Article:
By Amanda Yong
HER daughter, suffering from spinal muscular dystrophy, was not paying attention despite her efforts to teach her.
Already emotionally brittle at that time, Madam Vanessa Goh, 43, got increasingly infuriated about having to care for her little girl.
The homemaker became so angry that she slapped her daughter with the book she had been writing in.
"When I saw the pencil marks on her face, I realised I had gone too far," she said.
"It was a wake-up call for me. I felt so bad. It was such a monstrous act."
She added: "Seeing my daughter defenceless and crying, it dawned on me that something was not right and I started asking myself what had become of me."
That incident, which happened a few years ago, led Madam Goh to seek professional help.
She called helplines to speak to counsellors and saw a psychiatrist who diagnosed her as suffering from depression.
With medication and learning how to safeguard her emotional health, she has since come out of that dark period of her life when stress, anxiety and an intense feeling of loneliness plunged her into a deep abyss.
But life with a special needs child is still not easy, she said. Especially not when you are the sole caregiver and a full-time one.
Madam Goh's daughter, Sharmaine, who is now 11, has a disease that affects the motor neurons of her spinal cord and brain stem, leading to weakness and inability to use her muscles.
She is wheelchair-bound as she is unable to walk or even crawl. She also needs help for simple tasks like feeding herself and changing clothes and her diapers as her arms are weak.
While Sharmaine has never been tested, Madam Goh believes her child has low IQ as her maturity level appears lower than that of an average child of the same age.
"She's still stuck on Barney (the dinosaur) when other children her age are into Hannah Montana," Madam Goh said.
"Sometimes, when you ask her something, she'll reply with something else... whatever's on her mind."
Sharmaine went to a special needs school until 2006 when she had to undergo a tracheostomy, in which a tube is surgically inserted through an opening made in her neck.
The weak muscles in her chest cavity meant that she could not cough out phlegm, which accumulated to the extent that she could not breathe.
Since the operation, Sharmaine has required the use of a breathing aid, a machine that she has to take along with her wherever she goes, Madam Goh said.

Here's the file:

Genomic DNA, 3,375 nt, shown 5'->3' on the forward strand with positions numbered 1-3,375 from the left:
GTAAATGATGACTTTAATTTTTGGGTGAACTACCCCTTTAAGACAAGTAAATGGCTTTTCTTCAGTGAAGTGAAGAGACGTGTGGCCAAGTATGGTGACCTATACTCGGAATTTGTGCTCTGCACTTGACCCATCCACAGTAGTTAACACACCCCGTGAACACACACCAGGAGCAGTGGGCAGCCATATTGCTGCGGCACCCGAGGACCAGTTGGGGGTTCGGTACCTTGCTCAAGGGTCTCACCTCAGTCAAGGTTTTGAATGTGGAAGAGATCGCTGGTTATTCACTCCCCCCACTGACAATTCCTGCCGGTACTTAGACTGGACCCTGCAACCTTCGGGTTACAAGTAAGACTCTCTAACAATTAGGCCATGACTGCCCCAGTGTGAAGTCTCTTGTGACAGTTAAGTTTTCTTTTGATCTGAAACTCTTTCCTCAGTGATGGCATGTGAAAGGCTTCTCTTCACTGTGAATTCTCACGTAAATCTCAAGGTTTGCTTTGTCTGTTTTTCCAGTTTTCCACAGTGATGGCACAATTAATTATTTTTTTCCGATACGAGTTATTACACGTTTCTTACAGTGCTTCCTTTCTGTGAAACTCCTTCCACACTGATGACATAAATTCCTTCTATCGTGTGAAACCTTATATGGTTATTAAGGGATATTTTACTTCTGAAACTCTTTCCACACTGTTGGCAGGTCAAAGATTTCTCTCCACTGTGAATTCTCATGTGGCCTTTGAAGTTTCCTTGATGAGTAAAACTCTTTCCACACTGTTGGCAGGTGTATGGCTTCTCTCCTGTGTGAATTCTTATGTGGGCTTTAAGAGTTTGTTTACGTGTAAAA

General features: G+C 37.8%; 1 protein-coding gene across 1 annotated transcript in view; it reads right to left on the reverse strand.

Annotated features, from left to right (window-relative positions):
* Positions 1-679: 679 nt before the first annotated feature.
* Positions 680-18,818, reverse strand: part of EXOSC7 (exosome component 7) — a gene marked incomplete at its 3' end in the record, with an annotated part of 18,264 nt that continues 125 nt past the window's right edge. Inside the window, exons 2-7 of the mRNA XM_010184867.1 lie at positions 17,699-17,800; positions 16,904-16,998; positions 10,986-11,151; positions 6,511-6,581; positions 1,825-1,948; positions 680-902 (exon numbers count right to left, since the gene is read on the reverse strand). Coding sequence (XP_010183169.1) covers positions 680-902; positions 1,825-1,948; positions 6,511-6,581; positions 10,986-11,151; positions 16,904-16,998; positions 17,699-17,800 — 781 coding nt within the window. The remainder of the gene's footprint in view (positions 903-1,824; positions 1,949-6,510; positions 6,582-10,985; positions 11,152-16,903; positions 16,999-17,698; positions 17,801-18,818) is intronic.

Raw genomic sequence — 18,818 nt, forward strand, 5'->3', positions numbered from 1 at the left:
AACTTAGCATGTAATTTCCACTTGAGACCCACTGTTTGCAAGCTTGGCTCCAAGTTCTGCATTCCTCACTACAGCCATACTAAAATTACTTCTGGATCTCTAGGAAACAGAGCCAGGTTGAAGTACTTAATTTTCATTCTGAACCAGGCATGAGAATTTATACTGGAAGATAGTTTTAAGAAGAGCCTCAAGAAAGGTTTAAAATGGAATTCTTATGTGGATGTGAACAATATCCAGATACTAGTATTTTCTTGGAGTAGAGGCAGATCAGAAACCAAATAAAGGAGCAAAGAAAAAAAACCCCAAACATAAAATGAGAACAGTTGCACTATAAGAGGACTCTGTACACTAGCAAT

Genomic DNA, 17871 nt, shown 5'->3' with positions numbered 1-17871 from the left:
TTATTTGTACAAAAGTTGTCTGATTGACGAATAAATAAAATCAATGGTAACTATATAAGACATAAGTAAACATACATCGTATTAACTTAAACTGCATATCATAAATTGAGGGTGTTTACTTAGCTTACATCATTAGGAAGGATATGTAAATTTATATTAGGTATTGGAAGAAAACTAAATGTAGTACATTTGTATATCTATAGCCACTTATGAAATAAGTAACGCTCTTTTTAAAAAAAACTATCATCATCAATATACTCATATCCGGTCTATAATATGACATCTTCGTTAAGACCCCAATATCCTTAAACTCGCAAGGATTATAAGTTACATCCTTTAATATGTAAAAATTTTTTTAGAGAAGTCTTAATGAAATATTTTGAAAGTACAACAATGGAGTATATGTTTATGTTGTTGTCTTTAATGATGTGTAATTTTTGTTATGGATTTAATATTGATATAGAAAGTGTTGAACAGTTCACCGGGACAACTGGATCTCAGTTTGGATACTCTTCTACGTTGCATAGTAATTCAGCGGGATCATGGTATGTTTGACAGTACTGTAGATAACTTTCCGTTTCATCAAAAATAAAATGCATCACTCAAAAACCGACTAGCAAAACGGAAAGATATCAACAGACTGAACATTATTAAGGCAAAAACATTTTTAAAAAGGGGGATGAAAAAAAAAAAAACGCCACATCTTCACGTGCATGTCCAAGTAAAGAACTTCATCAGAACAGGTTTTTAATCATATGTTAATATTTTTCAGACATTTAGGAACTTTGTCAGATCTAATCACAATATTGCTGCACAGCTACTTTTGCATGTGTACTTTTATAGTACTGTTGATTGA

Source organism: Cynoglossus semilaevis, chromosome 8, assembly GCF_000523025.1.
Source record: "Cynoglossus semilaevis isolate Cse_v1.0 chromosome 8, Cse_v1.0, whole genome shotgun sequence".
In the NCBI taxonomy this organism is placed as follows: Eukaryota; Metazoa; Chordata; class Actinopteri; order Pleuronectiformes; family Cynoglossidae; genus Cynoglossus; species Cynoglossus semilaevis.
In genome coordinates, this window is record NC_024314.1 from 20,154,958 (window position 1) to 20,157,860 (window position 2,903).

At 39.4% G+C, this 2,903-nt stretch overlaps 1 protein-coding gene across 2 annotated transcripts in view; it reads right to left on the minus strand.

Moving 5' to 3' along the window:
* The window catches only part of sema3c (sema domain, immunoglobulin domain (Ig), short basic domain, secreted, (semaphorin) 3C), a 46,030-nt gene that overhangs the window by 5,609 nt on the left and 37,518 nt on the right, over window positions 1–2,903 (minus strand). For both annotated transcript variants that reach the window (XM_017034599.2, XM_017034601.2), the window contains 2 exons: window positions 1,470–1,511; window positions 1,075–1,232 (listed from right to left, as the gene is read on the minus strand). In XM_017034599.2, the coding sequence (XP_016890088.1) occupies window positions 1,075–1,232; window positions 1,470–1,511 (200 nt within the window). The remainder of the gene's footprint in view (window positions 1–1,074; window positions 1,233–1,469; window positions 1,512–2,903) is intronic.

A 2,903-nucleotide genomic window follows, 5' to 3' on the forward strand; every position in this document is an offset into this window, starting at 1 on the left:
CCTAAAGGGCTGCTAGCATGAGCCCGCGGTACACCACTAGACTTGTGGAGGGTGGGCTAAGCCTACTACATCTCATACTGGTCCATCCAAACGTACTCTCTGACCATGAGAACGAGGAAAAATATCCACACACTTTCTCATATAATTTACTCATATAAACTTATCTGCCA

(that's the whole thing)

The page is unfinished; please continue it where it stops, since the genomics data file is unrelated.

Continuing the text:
It was also at that time that Madam Goh quit her customer service job to care for her child full-time.
Her husband, 45, is a salesman, and Sharmaine is their only child.
While Madam Goh never went through any formal training to learn how to care for a special needs child, she picked up tips from the teachers at Sharmaine's school.
"For example, the teachers would advise which foods are more suitable for her and which are not, what to do if she chokes, and what gadgets can help," she said.
Would training have helped her?
Yes, Madam Goh says.
"But only if the training is targeted specifically for parents of children with that particular special need, in our case, it's spinal muscular dystrophy," she said.
At that time, she also received emotional and mental support from parents of other students whom she met at her daughter's school.
But even now, there are still times when the daily stresses of caring for her child drives her near the edge.
"It's a 24-7, 365-day kind of job and it can be very lonely. People don't understand unless they're in that position and because I'm the mother, they expect it of me," she said.
Madam Goh has never considered hiring a maid to care for her child even though it would free her to work and would be financially more prudent for the family.
"I don't know how much time I have with her so I want to treasure it," she said.
"I also don't know if someone else will know what to do in an emergency and I can't blame them if they don't... I cannot live with that kind of regret."
She added: "I don't know if I'm the best person to take care of Sharmaine, but I know I love her the most."